What is the life expectancy of a solar module?   When customers invest in a solar system, they often wonder how long their modules will continue to provide energy and how much they will yield over time.   Over the years, all solar panels will degrade somewhat, but crystalline silicon panels have a much slower rate of degradation than thin film modules. This means crystalline modules will work better for longer.    It’s common for crystalline modules to come with a warranty for twenty to twenty-five years, guaranteeing that the panels will be effective throughout the duration of the warranty.   For a module to be deemed “effective” by most manufacturers, it must operate at least 80% of its rated peak output.     Given the anticipated loss of efficiency between 0.5% to 1% every year, manufacturers are able adjust their warranties according to the calculation of a module’s expected performance over a period of time.  The module’s peak output will usually decline to about 80% at the end of a the two-decade warranty.  This is why crystalline modules are frequently guaranteed for this time-frame.    A solar module does not suddenly become useless, but instead has an output that steadily declines over a number a decades.  For this reason, a well-maintained, high-quality panel will often outlive its guarantee.  Solar panels can continue to adequately operate for a decade or two after their warranties expire.  There are plenty of solar panels that have been producing energy since the 1980s.  If your system is producing enough energy to meet your needs, there’s no sense in replacing these older panels.    Powerboost Solar Panel Cleaner Solar modules have no moving parts, so they require minimal care to remain functional.  Though other components of a solar system will probably need to be replaced after ten years or so, there are a few things you can do to make sure your solar panels continue to produce energy for a long time.  Be sure to trim surrounding trees that might shade your array.  Regularly remove leaves, snow, or any other debris collected on the modules that might prevent them from receiving maximum exposure to the sun’s light.  You should also clean your panels with some frequency, especially if you live in an area where bird droppings are rampant!  To make this process easier, you can pick up a Solar Panel Cleaning System Kit.   Selecting a high-quality manufacturer will also serve you well long-term.   A dependable manufacturer will be sure to encapsulate the modules’ metal and silicon appropriately, ensuring that you’re not working with faulty equipment from the start.  If your modules aren’t securely encapsulated...

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Central Inverter vs. Microinverters: The Pros and Cons

So you’re installing a photovoltaic (PV) system.  Do you go with microinverters or stick with a central inverter? What does an inverter do? The task of an inverter is to convert the direct current (DC) electricity produced by your solar panels into alternating current (AC), which is needed for the overwhelming majority of electrical devices.  The AC power that isn’t used by your home is back-fed into the utility grid, hence the term “grid-tied.”Click here to learn about the basic components of a PV system. Microinverters Microinverters convert the DC electricity from each panel into usable, grid-quality AC electricity.   They attach behind individual solar panels in the array, allowing each module to operate independently instead of optimizing for the “weakest link.”  Turning the solar panels’ DC electricity into AC at a modular level means there is no single point of failure and you’re maximizing the potential output of your system. Because of this, microinverters are particularly advantageous for systems in locations that have shading or some potential coverage (i.e. dirt, snow, chimneys, etc). Microinverters also use a technology called Maximum Power Point Tracking (MPPT), which optimizes the electricity output by responding to the varying levels of light every couple of minutes. In addition to maximizing the yield of your system, micoinverters’ easy design, installation, and scalability have made them popular for residential applications.   Besides getting up on a roof and pulling a permitting, adding to your existing system with microinverters  like the Enphase M215 microinverter should be little trouble.   Each microinverter has its own IP address so it can be monitored remotely with web-based software.  Microinverters also allow for module level monitoring and comprehensive analytics, making it possible for you to view how much energy is being produced by each solar panel. The main disadvantage of microinverters is the price tag- they still cost more per Watt than central inverters.  Critics of microinverters have also made note that these sensitive electronics can exposed to elevated temperatures on the roof and there is lack of field data to go along with their 25-year warranty. Enphase Energy currently dominates the microinverter market and has been increasingly popular for residential applications, particularly in California.   Enphase offers a twenty-five year limited warranty on their microinverters. Microinverters are recommended for residential and DIY solar applications, especially if there are shading concerns or there’s a chance of expanding the system in the future. Pros: • Easy design, installation, & scalability • Maximum Power Point Tracking (MPPT) • Optimized for shading • Remote monitoring capability Cons: • Less of field data • More expensive • Relatively new technology Central Inverter Traditionally, central inverters have...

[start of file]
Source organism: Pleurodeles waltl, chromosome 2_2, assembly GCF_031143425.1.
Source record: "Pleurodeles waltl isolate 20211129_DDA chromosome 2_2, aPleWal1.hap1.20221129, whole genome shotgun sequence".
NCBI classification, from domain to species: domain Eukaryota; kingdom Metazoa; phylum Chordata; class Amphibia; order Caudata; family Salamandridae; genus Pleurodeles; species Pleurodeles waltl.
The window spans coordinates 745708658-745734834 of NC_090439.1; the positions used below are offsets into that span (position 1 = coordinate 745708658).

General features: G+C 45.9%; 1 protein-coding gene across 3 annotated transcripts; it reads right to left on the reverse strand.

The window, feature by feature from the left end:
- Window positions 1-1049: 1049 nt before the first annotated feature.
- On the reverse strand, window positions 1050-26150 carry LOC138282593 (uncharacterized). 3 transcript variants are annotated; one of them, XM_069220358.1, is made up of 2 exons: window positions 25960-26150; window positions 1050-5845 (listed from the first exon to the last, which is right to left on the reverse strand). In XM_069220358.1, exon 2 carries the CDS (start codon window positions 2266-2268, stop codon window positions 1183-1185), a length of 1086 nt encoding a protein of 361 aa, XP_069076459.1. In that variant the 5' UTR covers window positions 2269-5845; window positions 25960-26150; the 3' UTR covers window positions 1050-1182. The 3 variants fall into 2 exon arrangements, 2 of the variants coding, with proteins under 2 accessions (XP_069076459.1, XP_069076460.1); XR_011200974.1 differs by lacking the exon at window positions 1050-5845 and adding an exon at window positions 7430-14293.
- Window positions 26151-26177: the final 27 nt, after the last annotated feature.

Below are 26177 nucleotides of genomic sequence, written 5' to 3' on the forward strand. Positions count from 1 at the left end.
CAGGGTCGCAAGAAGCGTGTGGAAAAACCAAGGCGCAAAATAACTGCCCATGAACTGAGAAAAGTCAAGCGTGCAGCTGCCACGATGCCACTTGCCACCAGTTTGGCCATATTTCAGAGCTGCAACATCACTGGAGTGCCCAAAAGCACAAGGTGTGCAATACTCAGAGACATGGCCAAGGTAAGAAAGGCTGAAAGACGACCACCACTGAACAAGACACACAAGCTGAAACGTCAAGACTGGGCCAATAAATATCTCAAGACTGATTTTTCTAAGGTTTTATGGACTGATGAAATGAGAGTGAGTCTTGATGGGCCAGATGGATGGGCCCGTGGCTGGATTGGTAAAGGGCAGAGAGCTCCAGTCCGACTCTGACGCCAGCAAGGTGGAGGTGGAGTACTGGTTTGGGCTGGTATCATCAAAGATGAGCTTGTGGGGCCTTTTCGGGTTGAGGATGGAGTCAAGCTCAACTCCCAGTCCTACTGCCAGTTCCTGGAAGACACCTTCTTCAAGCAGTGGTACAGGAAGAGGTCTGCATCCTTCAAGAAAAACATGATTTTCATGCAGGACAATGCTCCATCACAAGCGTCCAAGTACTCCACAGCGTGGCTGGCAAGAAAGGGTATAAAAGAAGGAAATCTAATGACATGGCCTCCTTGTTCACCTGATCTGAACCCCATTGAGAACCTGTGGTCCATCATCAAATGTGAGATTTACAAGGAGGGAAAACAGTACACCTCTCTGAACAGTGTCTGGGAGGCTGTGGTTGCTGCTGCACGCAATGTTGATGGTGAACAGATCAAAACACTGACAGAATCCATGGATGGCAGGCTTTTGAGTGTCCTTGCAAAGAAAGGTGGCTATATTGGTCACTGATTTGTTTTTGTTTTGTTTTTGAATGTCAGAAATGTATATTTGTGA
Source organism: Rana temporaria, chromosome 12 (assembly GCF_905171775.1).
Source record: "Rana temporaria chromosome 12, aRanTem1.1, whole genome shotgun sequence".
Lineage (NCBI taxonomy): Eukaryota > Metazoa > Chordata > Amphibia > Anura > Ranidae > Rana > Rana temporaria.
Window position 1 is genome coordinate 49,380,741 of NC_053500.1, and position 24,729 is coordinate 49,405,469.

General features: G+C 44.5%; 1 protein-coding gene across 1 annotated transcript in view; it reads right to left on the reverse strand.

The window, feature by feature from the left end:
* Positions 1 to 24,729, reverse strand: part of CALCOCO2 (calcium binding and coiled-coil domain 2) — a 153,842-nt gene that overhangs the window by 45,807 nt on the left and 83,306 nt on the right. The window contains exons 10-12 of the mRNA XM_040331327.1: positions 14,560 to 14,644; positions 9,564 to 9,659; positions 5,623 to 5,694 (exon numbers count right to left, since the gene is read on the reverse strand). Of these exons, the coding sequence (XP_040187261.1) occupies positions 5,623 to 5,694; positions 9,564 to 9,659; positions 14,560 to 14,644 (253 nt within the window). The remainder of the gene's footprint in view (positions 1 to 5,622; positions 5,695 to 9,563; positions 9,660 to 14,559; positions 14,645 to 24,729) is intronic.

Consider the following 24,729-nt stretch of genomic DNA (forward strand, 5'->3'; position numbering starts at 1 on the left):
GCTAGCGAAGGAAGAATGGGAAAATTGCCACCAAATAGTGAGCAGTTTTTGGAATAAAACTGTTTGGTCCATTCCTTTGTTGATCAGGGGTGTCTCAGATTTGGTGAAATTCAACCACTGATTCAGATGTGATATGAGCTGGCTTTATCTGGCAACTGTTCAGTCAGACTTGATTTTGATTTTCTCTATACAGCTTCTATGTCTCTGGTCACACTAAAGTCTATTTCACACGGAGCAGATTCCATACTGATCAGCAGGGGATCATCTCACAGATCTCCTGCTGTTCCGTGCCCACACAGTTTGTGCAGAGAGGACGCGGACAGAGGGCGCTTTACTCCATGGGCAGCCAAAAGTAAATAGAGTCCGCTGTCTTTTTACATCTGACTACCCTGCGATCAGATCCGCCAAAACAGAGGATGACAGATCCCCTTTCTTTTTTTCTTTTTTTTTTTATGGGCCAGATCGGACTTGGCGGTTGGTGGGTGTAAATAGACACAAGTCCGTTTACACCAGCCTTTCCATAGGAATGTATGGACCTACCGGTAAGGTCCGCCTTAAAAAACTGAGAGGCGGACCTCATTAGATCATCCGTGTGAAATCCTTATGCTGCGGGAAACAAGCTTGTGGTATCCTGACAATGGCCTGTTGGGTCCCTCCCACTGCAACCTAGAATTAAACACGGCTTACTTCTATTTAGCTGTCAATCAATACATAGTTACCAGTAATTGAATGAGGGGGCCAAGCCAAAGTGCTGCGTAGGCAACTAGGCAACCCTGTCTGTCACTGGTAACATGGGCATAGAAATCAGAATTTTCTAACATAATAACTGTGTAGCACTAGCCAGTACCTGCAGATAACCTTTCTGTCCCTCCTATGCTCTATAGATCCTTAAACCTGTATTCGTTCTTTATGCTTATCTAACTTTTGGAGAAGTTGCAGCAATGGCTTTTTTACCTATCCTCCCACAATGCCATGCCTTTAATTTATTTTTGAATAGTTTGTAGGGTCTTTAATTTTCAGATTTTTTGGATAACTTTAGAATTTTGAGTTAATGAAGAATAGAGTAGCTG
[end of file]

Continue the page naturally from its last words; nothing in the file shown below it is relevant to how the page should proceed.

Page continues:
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How much is a solar panel system for a 2,700 square foot home?

Everyday I get at least one email from a customer that asks, “How much is a solar panel system to power a {insert number of square feet here} home?” It’s quite impossible to quote you the size of system that will meet your goals without understanding your individual project site and needs. People who ask this question to me have not done enough research and typically indicate that they are just starting to explore solar power. More than often I lead customers who ask that question to the solar power calculator since it helps them realize all the variables required to figure out how many solar panels you really need. The following reasons are why I can’t give you clear cut answer to, how many solar panels you’ll need for a 1,ooo square foot home: #1 – The size of your home is not as important as how many kWh (kilowatt-hours) per year. This information can be found your last 12 months of electric bills #2 – Typically grid tie solar panels are used to offset your highest cost of electricity if your being charged on a tiered rate structure by your utility company. Solar panels are most cost effective if you use them to stay out of consuming electricity in higher tiers. Therefore not always do people purchase a system that “eliminates their entire bill”. #3 – Your location matters, in particular if there is shading due to trees, vents, chimneys, other buildings..etc. You’ll need more solar panels to meet your goals if you have to compensate for unavoidable shading. Different places across the world have variances in the number of sun hours they receive per day, which has an influence in the number of kWh you can generate per year in your location. Also the orientation #4 – what’s the intent of your solar electric system? Is it just to get started? Some people are satisfied to get started with a small solar electric system and then add more panels to their system later to keep the upfront investment of the system as low as possible to get started. The great aspect of a solar electric system it’s completely customizable to your requirements, particularly your budget. I hope this post highlights the most important key points that need to be analyzed before you can figure out how many solar panel you’ll need. got any...